Despite historic dislocations in developed economy term structures and sub-par to average growth rates, the Fed seems poised to adjust the baseline funding rate on the financial system. If the rate was an indicator of the calibration of monetary policy, then perhaps all the media discussion would be warranted. Over the last 6 months, since the first adjustment, markets and economic activity have not cratered as many predicted.
Our model would set the O/N rate around 70bp under present conditions, nearly double the prevailing 37. This common widening -and INCREASED accommodation -at this stage of the credit cycle has supported the expansion A host of geeky rates with exotic names will need to adjust behind the Fed's publicized move (should they pull the trigger). Unfortunately, because quantitative monetary policy is still the true measurement (not rate targeting), extremely tight yield relationships beyond 1 year could usher in trouble.
Eurodollar pack spreads typically over 150bp have compressed to new cycle lows. EDU17-EDU18 is a flat-lining 23bp. That's a level consistent with TV ER doctors yelling, "Clear !" Quantitative Easing is an HG Wells time machine for policy. It helps a system jump past deep disruption in the short term and screws up future history. Those kinks and folds are now apparent out on the forward curve. Attempts to adjust in either direction - narrower and they invert, wider and they cause liquidation - will cause consequential reactions.
"Sleep with one eye open - grip your pillow tight."
Anthony Bourdain has finally found a proper home for his muse with the "Parts Unkown" series on CNN. The CHICAGO edition is not to be missed and I've watched it multiple times already. The connecting of people, neighborhoods and legend through alchohol and food has never been more educational.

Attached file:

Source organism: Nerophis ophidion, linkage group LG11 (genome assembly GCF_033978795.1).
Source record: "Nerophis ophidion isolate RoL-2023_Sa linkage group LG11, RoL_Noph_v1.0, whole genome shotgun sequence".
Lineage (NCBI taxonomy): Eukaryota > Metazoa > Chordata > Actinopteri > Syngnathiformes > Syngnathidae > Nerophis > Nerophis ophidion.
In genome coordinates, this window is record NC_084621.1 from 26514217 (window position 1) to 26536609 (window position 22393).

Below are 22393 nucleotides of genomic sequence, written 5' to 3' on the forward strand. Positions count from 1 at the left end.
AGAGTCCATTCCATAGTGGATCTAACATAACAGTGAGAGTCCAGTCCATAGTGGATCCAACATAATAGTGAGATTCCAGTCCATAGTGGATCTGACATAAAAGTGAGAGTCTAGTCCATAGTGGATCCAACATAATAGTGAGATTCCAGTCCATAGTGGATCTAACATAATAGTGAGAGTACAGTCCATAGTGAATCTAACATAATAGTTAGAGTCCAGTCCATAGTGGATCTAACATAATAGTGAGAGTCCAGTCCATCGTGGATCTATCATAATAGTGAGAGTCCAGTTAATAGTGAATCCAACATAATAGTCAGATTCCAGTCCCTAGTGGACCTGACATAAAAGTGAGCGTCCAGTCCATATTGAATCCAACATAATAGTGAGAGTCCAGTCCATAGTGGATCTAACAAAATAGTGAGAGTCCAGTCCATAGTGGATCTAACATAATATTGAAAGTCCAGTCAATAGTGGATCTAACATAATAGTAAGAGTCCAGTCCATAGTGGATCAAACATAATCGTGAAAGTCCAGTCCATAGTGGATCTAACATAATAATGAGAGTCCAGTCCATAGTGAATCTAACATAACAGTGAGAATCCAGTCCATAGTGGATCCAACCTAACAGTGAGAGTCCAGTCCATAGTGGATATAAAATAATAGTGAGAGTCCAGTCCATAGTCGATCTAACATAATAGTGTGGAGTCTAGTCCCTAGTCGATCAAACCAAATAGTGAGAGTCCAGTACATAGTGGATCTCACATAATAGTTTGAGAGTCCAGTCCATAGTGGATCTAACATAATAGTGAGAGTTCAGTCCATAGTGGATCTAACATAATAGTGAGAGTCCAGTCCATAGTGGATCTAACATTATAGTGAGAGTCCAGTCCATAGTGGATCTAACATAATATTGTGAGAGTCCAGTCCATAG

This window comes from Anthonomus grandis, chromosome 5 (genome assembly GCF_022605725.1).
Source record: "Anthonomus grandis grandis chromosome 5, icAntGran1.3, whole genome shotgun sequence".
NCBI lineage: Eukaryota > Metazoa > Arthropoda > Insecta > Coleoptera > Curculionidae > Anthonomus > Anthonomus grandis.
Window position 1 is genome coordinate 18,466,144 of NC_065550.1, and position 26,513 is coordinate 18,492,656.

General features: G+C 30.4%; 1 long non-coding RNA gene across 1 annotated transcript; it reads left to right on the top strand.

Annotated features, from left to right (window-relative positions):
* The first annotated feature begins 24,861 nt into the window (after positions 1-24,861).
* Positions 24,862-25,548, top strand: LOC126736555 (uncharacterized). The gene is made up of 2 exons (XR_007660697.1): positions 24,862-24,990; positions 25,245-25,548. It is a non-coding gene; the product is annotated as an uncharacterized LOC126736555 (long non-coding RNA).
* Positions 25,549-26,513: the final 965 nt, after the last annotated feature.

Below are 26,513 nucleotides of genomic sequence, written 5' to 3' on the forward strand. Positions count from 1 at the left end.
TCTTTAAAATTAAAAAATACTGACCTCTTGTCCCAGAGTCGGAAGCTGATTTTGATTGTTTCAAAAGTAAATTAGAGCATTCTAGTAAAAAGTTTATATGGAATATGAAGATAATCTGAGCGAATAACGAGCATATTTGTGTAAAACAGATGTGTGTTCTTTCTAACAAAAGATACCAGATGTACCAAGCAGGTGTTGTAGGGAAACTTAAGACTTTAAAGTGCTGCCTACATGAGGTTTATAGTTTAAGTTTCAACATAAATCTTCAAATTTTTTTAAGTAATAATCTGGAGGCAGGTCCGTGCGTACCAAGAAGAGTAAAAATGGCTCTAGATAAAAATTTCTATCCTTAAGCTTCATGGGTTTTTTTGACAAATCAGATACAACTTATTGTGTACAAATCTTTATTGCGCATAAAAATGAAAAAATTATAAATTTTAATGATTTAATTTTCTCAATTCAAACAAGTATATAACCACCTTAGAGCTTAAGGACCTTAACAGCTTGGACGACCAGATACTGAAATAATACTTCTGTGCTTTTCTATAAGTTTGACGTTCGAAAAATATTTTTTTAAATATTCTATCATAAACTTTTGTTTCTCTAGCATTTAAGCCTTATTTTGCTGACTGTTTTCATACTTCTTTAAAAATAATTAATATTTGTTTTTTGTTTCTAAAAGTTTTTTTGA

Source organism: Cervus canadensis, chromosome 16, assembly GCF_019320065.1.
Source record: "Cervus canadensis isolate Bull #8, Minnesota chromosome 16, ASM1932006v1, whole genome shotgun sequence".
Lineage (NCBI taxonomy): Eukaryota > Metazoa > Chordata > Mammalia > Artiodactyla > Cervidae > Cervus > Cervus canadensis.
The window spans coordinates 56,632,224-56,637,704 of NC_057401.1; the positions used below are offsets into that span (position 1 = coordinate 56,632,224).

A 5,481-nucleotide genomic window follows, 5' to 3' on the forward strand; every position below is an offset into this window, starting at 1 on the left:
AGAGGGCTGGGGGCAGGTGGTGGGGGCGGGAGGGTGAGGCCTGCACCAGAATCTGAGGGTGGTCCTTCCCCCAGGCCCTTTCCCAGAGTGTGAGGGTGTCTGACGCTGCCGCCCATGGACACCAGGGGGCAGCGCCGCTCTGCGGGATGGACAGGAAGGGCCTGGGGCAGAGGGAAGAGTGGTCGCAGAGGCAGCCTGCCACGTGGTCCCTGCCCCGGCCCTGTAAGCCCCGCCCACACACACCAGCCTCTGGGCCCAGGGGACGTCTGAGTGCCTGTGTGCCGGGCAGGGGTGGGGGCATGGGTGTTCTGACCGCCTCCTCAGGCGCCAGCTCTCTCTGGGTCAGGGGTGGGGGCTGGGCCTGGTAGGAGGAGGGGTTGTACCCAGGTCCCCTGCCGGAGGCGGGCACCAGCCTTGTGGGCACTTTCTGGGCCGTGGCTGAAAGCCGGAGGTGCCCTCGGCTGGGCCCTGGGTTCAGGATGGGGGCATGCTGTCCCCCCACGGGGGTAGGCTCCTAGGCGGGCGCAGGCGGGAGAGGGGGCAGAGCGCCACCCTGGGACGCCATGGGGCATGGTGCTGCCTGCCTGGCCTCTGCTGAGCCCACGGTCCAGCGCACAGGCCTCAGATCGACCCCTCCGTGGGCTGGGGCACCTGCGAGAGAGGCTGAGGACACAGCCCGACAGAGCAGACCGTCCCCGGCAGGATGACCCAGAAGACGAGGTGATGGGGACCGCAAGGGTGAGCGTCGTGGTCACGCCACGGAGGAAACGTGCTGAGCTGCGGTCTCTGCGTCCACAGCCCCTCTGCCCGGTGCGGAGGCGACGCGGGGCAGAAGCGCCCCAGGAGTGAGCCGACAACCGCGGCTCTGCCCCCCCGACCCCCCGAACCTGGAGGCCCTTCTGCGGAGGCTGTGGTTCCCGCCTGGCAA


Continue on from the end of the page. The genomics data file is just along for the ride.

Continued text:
The glaring ommission of the Chicago episode is the Pits. Long gone from significance, they were once the Petri Dishes of Chicago's finest, strangest, brightest and most twisted minds. Whether eating chicken fried steak at Riccobeni's with Steve Albini or drinking at 2:30pm at Old Towne Ale House, the episode's missing "jag-offs" were the Merc's and CBOT's finest. I (I am proud to say) was one of them. The Big Onion will never be same.
I, like many (most) of my brothers in arms, have moved on to new adventures. The city's shoulders, still broad, are clearly hunching over. And yet, in the bars, comedy clubs and eateries the characters keep turning up. Good on ya, Chicago. And good on Tony Bourdain for doing it right.
The dollar was "too strong" in January and blamed for falling oil and stocks. The recent fort-night of falling prices has been blamed on a falling dollar. The dollar seems to have a strong connection to the Fed beyond Econ 201. The Fed is often blamed for being "too tight" and "too loose" based on the net change of some security. The greenback suffers the same indignation. Erwin Schrodinger's cat would be jealous. There is another possibility, however, that neither conclusion is correct. The buck is neither too strong, nor too weak. The value of our fiat, like all others in a faith based system, is up for negotiation.
The current patterns have the SP future going to 2030 and the Naz to 4294.17
Hooper went on rampage yesterday completing UP patterns in SP,Dow, Commodity Currencies, Corn and Beans. Adjusting up to the new pattern numbers is critical today. The Corn market has been exciting as the rally played into our El Nino scenario laid out last Fall. The flooding in Texas coincided with the first Omega Block of Spring.
The breadth of the "EL Nino Rally" will stir the neo-inflationists from slumber. The real fun - selling bonds and buying corn - will come later this Summer. Until then, don't be a Bogart while Hooper drives the boat.